As it turns out, there are numerous studies on how different types of wormholes would appear by microlensing, and even a survey to look for evidence of (natural, intergalactic) wormholes in gravitational microlensing events of gamma ray bursts.  Obviously, they didn't find any conclusive evidence for them (or we'd all have heard of it already), but instead this serves to place observationally-derived limits on their numbers and masses.  But more importantly for our purposes, it serves to show that the technique to look for them exists in a functional way with our current technology!

What wavelengths of electromagnetism would the presence of the wormhole be apparent on? And how would it's size (in terms of the physical aperture from which matter and energy comes in and out of) effect visibility?

These are intimately related.  Any wavelength that is much smaller (say by at least a factor of 10 or so) than the diameter of the wormhole's mouth will be useful for observing it by gravitational lensing or microlensing.  This is because those photons will simply trace geodesics through the curved spacetime around the wormhole.

Wavelengths that are comparable to the diameter will instead be strongly diffracted, and wavelengths much larger than the diameter would basically ignore it, like infrared light passing through dust.)


What would the light curve of a microlensing event by a wormhole look like?

It depends on a number of things, but in most cases it is very different from the lensing behavior of a typical mass (the Schwarzschild lens such as by a planet or black hole).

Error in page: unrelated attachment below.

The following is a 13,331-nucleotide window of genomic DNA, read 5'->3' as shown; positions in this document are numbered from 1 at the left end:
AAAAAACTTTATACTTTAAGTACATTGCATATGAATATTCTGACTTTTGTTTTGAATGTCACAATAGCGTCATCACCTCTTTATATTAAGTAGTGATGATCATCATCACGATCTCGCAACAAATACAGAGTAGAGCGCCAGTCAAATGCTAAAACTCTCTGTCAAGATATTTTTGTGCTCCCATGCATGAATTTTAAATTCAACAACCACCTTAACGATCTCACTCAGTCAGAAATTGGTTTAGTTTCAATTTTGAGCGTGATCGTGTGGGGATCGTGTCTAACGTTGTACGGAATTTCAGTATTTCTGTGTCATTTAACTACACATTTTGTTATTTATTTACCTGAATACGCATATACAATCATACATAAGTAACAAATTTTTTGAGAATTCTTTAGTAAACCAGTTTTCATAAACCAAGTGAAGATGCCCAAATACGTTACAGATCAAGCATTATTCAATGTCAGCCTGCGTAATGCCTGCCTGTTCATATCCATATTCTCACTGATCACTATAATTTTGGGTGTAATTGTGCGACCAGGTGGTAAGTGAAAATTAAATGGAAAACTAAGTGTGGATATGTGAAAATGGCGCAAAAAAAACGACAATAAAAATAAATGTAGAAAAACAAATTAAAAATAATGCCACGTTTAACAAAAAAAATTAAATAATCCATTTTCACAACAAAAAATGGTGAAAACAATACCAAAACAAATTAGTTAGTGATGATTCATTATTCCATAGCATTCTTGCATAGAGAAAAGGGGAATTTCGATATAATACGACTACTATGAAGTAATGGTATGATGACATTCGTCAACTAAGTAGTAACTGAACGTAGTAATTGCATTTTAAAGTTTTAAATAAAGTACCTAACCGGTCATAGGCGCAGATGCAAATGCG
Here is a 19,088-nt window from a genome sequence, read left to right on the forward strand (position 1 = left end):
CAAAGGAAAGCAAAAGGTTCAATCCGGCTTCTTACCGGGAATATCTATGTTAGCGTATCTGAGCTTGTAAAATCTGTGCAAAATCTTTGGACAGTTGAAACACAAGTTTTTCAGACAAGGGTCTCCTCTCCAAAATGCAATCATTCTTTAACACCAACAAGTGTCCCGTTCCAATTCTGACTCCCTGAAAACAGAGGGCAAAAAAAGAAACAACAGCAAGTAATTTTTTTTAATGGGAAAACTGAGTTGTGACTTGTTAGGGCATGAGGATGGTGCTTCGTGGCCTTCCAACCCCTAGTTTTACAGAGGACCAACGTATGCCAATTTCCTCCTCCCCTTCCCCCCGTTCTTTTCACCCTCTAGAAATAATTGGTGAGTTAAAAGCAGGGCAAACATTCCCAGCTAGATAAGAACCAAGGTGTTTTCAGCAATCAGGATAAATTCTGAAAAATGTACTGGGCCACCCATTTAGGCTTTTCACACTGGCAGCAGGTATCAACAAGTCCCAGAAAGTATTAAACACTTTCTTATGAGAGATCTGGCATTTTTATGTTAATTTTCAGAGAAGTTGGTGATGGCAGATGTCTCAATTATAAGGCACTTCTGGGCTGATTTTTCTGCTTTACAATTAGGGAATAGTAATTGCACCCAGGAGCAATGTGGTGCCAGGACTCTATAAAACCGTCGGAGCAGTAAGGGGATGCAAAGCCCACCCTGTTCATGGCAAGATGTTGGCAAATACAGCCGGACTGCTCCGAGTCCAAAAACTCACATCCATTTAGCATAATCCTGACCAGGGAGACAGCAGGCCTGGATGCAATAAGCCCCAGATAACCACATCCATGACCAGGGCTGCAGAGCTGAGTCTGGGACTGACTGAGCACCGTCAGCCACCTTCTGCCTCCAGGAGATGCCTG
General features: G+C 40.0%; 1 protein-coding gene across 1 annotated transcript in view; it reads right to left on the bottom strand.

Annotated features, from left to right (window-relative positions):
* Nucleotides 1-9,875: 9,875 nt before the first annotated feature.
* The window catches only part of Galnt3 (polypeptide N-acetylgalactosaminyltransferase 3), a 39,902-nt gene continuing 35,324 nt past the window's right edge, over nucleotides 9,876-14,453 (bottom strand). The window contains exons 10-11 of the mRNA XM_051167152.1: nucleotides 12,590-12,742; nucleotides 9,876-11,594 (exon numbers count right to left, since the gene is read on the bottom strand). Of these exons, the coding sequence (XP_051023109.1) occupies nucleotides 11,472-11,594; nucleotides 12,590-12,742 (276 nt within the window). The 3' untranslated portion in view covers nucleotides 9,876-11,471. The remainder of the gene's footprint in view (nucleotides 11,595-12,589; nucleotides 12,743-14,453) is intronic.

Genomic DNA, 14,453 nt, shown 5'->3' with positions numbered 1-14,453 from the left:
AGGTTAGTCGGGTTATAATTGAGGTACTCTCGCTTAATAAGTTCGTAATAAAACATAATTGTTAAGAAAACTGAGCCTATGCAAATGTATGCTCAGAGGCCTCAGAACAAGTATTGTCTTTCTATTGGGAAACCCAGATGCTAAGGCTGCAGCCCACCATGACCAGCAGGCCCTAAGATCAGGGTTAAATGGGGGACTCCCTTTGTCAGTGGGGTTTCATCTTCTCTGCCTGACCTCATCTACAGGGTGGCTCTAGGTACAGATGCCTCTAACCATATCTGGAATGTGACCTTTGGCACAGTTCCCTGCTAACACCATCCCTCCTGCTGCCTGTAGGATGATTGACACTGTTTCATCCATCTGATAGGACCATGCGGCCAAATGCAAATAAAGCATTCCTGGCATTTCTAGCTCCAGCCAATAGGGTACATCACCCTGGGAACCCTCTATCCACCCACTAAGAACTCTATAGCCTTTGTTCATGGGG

The classical wormhole has two mouths that each have an effective negative mass, which causes light rays to be bent away from it rather than toward it.  Therefore if we image an object far behind the wormhole, the image of that object will be displaced toward the wormhole (whereas lensing by a positive mass like the Sun displaces images away from it).  Here are some simulations of how a background object gets lensed by a wormhole, from Safanova et al. (2001):

Image


and the light curves we would see as a gravitational microlensing event:


Image


Notice how the image of the background object is displaced toward the wormhole, demagnified, and its brightness decreased, as if eclipsed.  Crucially though, the image is brightened just before and after that eclipse.  So the light curve for a microlensing event by a negative mass wormhole has a characteristic "double peak", which does not occur for microlensing by a positive mass.


This leads to a possible answer for your next question, 


Stellarator wrote:
Source of the post How could an advanced civilization hide this technology, if it is readily visible at a reasonable (~1000lys) distance?